How to Spend 2 Days in Everglades National Park
Home to more than 700 species of wildlife and a vast network of rivers and hiking trails, it’s easy to see why Everglades National Park is a top draw for both nature lovers and outdoor adventurers. Two days allows enough time to explore the park’s wildly diverse ecosystems by land and water. Here’s how to make the most of your time.
Day 1: Hit the Trails
**Morning:**Everglades National Park is within 2 hours’ driving distance of Miami, Fort Myers, Naples, and West Palm Beach, so it makes an easy day trip from almost anywhere in southern Florida. Get oriented first thing at the Shark Valley Visitor Center, where you can catch a tram to an observation tower for panoramic views of the UNESCO-listed wetlands.
**Afternoon:**Head north to the Big Cypress National Preserve, a popular spot for hiking right smack in the middle of the park. Join a guided hiking tour to learn about the distinct ecosystems of the everglades and get help spotting resident reptiles and wading birds.
**Night:**Watch the sunset transform the everglades’ marshes into a spectacular display of colors, and listen as nocturnal creatures emerge from the forests. Depending on where you’re staying, stop in either Miami or Everglades City for dinner after leaving the park.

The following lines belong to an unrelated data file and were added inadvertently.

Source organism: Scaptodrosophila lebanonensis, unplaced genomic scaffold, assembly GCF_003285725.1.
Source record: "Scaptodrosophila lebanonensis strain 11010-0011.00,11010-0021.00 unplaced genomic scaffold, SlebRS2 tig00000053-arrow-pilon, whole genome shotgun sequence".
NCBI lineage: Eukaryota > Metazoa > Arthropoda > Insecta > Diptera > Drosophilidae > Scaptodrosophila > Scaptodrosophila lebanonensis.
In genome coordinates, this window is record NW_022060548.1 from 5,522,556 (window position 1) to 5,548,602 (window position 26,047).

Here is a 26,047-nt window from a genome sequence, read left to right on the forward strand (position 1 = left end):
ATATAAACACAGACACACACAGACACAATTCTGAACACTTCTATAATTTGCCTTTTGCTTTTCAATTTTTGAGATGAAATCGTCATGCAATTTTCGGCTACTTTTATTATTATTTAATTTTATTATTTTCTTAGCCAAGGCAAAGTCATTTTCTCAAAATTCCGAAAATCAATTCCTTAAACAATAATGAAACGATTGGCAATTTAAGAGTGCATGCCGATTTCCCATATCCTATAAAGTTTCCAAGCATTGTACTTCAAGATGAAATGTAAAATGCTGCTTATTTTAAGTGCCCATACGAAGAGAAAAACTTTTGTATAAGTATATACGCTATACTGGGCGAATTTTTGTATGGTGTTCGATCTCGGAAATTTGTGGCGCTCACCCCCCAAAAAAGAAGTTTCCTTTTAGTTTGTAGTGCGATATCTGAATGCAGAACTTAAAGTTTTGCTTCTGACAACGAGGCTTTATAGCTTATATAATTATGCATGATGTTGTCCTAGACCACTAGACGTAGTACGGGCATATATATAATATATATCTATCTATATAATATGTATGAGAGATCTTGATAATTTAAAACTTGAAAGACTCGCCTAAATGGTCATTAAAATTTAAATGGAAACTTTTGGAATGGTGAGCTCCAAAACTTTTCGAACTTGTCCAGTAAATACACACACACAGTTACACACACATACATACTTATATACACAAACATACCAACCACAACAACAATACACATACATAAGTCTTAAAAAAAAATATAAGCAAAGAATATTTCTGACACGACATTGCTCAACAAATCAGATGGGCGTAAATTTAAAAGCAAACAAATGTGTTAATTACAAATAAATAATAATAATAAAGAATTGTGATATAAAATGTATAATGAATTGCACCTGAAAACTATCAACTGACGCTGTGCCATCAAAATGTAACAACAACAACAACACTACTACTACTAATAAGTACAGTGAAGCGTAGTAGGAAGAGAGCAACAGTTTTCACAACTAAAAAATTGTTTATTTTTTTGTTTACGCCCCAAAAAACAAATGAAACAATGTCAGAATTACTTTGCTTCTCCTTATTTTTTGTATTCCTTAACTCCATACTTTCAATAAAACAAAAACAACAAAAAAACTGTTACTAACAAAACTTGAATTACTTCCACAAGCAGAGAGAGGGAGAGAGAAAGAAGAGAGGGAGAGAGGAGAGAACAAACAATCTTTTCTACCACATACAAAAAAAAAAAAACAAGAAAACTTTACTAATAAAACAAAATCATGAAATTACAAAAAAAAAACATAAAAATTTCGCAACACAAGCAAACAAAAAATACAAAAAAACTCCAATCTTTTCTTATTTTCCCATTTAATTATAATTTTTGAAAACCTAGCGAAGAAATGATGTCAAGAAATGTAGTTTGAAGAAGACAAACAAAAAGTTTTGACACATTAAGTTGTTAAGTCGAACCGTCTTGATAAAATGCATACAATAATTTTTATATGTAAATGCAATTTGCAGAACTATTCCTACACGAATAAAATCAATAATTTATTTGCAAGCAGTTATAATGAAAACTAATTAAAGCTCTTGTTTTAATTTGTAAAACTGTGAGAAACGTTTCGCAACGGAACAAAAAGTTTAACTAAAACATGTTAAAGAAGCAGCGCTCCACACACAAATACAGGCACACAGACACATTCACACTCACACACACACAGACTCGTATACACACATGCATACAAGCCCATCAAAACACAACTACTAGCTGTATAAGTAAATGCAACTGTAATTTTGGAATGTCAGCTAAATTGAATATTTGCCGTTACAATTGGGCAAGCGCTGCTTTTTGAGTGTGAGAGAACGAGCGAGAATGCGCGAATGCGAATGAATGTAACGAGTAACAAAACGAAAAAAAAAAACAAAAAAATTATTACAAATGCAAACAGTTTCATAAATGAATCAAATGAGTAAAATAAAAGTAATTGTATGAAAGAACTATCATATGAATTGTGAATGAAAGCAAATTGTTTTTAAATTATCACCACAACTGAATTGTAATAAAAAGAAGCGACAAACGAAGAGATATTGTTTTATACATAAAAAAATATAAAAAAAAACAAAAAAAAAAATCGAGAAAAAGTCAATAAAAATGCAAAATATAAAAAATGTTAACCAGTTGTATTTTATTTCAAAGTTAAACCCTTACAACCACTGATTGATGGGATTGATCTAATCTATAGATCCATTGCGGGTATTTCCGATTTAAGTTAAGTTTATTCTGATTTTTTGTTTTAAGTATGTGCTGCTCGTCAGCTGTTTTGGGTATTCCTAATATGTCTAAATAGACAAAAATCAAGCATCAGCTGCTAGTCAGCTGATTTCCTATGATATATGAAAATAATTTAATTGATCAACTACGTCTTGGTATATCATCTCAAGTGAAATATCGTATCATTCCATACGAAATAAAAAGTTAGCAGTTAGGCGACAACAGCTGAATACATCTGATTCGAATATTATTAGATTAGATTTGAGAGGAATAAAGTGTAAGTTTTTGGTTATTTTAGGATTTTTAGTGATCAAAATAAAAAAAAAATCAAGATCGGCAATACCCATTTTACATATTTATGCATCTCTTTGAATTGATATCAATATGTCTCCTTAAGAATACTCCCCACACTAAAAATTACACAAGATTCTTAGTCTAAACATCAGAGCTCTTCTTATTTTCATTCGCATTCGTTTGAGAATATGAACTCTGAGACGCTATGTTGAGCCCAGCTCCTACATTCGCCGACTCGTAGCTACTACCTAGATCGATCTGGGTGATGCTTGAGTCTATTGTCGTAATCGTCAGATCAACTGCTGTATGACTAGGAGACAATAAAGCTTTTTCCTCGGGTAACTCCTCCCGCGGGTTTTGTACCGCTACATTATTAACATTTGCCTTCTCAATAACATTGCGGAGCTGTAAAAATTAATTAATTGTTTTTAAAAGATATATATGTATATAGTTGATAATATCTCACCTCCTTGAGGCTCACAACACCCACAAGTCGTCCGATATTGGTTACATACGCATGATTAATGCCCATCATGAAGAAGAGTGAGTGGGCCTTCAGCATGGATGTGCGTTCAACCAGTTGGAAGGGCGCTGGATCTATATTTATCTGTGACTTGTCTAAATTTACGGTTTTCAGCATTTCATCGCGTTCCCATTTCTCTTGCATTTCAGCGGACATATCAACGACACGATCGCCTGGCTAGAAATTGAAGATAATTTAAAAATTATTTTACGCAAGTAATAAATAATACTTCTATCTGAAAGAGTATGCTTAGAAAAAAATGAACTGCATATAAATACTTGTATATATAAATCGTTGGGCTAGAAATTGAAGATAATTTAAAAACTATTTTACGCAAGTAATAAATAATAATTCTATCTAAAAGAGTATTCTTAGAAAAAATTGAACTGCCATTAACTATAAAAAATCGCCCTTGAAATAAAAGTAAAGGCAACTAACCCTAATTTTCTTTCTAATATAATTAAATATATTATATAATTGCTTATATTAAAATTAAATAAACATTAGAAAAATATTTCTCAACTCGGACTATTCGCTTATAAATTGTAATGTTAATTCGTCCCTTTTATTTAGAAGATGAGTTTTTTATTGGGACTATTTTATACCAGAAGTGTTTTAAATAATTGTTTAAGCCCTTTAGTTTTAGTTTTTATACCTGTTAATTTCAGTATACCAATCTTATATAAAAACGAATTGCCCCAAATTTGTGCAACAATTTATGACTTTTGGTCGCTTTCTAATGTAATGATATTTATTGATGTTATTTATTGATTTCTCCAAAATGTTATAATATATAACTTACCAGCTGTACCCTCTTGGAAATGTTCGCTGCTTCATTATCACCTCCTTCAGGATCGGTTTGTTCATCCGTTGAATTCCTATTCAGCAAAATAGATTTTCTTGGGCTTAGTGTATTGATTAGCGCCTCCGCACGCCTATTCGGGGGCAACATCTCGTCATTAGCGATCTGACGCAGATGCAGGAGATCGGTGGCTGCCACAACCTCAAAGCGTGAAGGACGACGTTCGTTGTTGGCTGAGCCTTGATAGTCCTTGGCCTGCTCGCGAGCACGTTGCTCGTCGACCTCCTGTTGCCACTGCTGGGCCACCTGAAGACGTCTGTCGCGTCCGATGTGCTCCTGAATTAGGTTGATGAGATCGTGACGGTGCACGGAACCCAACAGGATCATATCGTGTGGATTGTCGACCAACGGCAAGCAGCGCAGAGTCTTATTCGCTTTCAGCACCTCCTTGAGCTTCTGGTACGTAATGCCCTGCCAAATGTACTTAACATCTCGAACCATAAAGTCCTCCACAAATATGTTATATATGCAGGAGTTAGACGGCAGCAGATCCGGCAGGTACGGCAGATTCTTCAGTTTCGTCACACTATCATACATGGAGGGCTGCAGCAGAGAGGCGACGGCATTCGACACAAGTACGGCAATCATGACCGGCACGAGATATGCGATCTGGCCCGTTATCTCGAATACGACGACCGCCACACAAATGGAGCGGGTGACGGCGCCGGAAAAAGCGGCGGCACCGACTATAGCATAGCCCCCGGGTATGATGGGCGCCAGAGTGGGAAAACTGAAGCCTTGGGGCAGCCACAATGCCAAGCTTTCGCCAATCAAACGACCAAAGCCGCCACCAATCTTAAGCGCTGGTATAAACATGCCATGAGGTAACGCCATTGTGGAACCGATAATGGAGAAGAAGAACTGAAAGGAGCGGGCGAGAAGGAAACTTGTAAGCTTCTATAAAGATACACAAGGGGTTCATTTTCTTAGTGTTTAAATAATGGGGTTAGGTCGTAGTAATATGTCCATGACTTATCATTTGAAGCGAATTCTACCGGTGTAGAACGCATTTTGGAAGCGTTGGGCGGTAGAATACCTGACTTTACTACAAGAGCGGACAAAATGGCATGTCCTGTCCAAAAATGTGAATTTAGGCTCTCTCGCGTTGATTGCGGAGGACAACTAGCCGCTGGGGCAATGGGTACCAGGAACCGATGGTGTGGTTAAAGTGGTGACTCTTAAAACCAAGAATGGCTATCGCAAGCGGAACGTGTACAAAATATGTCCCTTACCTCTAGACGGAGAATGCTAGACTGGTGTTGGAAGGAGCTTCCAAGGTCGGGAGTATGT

Day 2: Wild Waters, Dark Skies
**Morning:**Since the park is made up mostly of wetlands, it’s best explored by boat. Take to the water this morning on an airboat tour, a popular way to cover lots of ground on a high-speed, fan-powered ride. Onboard nature guides are experts at spotting alligators and crocodiles sliding beneath the water's surface (the Florida everglades is the only place in the world where both species coexist).
**Afternoon:**After lunch in Chokoloskee, grab a paddle and join a kayak tour of the Ten Thousand Islands, hopping off to explore Barrier Island Beach. It's an eco-friendly way to access remote areas of the park and look for marine animals such as dolphins and manatees.
**Night:**Thanks to its remote location, Ten Thousand Islands is one of the best spots in the everglades for stargazing. Look up for a spectacular viewing of natural lightscapes; if visiting near the new moon, you may get an especially clear view of the Milky Way. Heading back toward Miami, Flamingo is another ideal spot free from most light pollution.